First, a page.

It is common for newborns to develop blotchy red skin at 2 to 3 days old. This is a normal newborn rash and shouldn’t bother your baby. It clears after a few days
You can treat your child's very minor illnesses and injuries at home.
Some illnesses can be treated in your own home with support and advice from the services listed when required, using the recommended medicines and getting plenty of rest.
Children can recover from illness quickly but also can become more poorly quickly; it is important to seek further advice if a child's condition gets worse.
For information on common childhood illnesses go to What is wrong with my child?
Health visitors are nurses or midwives who are passionate about promoting healthy lifestyles and preventing illness through the delivery of the Healthy Child Programme. They work with you through your pregnancy up until your child is ready to start school.
Health Visitors can also make referrals for you to other health professionals for example hearing or vision concerns or to the Community Paediatricians or to the child and adolescent mental health services.
Contact them by phoning your Health Visitor Team or local Children’s Centre.
Health visitors also provide advice, support and guidance in caring for your child, including:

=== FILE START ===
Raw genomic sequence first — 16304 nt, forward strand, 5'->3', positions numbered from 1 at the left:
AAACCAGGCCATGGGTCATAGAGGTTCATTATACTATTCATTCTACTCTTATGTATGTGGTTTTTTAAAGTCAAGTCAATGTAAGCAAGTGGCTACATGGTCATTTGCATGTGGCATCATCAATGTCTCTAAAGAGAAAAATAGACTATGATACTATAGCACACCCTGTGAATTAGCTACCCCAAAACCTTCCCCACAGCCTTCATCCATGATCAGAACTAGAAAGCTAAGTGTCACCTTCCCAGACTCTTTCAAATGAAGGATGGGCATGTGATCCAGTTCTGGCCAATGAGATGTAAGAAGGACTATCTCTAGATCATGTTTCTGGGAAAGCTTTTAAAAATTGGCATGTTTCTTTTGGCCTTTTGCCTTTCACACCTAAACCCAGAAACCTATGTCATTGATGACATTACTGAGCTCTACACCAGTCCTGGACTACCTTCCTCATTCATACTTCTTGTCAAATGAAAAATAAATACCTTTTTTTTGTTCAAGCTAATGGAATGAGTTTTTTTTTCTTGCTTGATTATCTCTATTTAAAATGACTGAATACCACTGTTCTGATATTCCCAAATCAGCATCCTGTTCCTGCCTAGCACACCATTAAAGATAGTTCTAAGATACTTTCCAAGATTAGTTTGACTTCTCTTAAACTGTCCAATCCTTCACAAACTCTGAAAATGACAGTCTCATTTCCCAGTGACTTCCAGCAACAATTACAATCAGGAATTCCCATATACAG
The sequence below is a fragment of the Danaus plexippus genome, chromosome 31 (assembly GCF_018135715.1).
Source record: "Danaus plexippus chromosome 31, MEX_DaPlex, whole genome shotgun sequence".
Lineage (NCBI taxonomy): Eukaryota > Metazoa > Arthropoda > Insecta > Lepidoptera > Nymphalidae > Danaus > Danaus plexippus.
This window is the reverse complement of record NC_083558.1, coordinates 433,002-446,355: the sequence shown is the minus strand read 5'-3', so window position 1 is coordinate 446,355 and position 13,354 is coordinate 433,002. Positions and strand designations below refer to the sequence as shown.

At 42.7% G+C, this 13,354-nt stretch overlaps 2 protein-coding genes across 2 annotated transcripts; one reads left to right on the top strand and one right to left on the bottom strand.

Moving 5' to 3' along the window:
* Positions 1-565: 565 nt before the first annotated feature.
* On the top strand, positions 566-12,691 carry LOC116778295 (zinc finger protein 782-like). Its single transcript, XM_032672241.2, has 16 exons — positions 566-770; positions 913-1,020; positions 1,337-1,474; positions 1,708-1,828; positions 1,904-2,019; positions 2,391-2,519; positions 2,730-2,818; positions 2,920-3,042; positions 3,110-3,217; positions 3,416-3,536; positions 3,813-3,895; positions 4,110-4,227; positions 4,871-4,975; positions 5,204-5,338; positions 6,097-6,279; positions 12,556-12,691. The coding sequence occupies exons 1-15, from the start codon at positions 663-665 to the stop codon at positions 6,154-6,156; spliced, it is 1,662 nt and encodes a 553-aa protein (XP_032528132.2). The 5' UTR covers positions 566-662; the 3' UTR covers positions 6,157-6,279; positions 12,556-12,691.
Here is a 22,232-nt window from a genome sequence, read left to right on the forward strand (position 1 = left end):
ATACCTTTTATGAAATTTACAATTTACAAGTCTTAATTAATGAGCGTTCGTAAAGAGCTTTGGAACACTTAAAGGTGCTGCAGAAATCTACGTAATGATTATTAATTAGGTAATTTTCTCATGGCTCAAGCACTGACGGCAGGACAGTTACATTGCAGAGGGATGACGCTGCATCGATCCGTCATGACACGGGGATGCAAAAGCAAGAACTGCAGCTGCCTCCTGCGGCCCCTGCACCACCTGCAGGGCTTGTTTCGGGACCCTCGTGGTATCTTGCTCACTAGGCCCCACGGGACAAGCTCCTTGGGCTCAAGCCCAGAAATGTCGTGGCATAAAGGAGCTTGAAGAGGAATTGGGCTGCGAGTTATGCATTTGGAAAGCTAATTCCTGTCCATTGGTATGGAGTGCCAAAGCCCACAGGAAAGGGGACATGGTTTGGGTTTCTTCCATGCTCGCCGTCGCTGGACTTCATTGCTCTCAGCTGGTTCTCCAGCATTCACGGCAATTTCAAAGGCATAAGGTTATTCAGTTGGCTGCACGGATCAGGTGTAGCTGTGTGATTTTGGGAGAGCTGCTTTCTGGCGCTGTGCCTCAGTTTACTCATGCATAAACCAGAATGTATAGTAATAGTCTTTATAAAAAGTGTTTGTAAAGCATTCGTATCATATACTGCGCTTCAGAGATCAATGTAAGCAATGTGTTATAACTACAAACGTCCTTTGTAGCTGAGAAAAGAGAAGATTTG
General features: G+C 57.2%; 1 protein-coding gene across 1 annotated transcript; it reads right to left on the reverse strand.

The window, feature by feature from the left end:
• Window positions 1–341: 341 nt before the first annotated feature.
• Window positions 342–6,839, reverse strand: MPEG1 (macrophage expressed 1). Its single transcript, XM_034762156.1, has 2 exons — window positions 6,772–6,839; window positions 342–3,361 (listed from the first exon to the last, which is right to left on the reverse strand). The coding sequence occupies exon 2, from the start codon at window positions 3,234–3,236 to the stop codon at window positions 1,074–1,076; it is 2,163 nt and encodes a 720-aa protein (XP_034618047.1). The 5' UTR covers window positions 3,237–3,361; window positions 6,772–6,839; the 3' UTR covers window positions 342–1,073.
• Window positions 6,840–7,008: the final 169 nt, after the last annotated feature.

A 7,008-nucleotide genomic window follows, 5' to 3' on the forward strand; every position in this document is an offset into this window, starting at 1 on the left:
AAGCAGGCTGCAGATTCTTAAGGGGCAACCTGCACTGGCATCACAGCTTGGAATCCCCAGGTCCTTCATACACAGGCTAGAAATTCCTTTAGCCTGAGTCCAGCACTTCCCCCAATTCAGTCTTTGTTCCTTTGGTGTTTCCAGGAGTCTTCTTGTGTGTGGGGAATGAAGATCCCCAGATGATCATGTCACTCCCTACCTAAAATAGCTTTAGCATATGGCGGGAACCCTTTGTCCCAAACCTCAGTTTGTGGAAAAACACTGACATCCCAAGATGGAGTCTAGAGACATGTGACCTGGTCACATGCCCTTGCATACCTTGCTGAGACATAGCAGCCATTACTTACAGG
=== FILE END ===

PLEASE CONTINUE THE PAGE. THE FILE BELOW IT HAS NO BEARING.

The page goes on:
For more information watch the video: What does a health visitor do?
School nurses care for children and young people, aged 5-19, and their families, to ensure their health needs are supported within their school and community. They work closely with education staff and other agencies to support parents, carers and the children and young people, with physical and/or emotional health needs.
Contacting the School Nurse
Primary and secondary schools have an allocated school nurse – telephone your child’s school to ask for the contact details of your named school nurse.
There is also a specialist nurse who works with families who choose to educate their children at home.
Before your child starts school your health visitor will meet with the school nursing team to transfer their care to the school nursing service. The school nursing team consists of a school nursing lead, specialist public health practitioners and school health staff nurses.
They all have a role in preventing disease and promoting health and wellbeing, by:-
Each member of the team has links with many other professionals who also work with children including community paediatricians, child and adolescent mental health teams, health visitors and speech and language therapists. The school health nursing service also forms part of the multi-agency services for children, young people and families where there are child protection or safeguarding issues.
If you’re not sure which NHS service you need, call 111. An adviser will ask you questions to assess your symptoms and then give you the advice you need, or direct you straightaway to the best service for you in your area.
A&E departments provide vital care for life-threatening emergencies, such as loss of consciousness, suspected heart attacks, breathing difficulties, or severe bleeding that cannot be stopped. If you’re not sure it’s an emergency, call 111 for advice.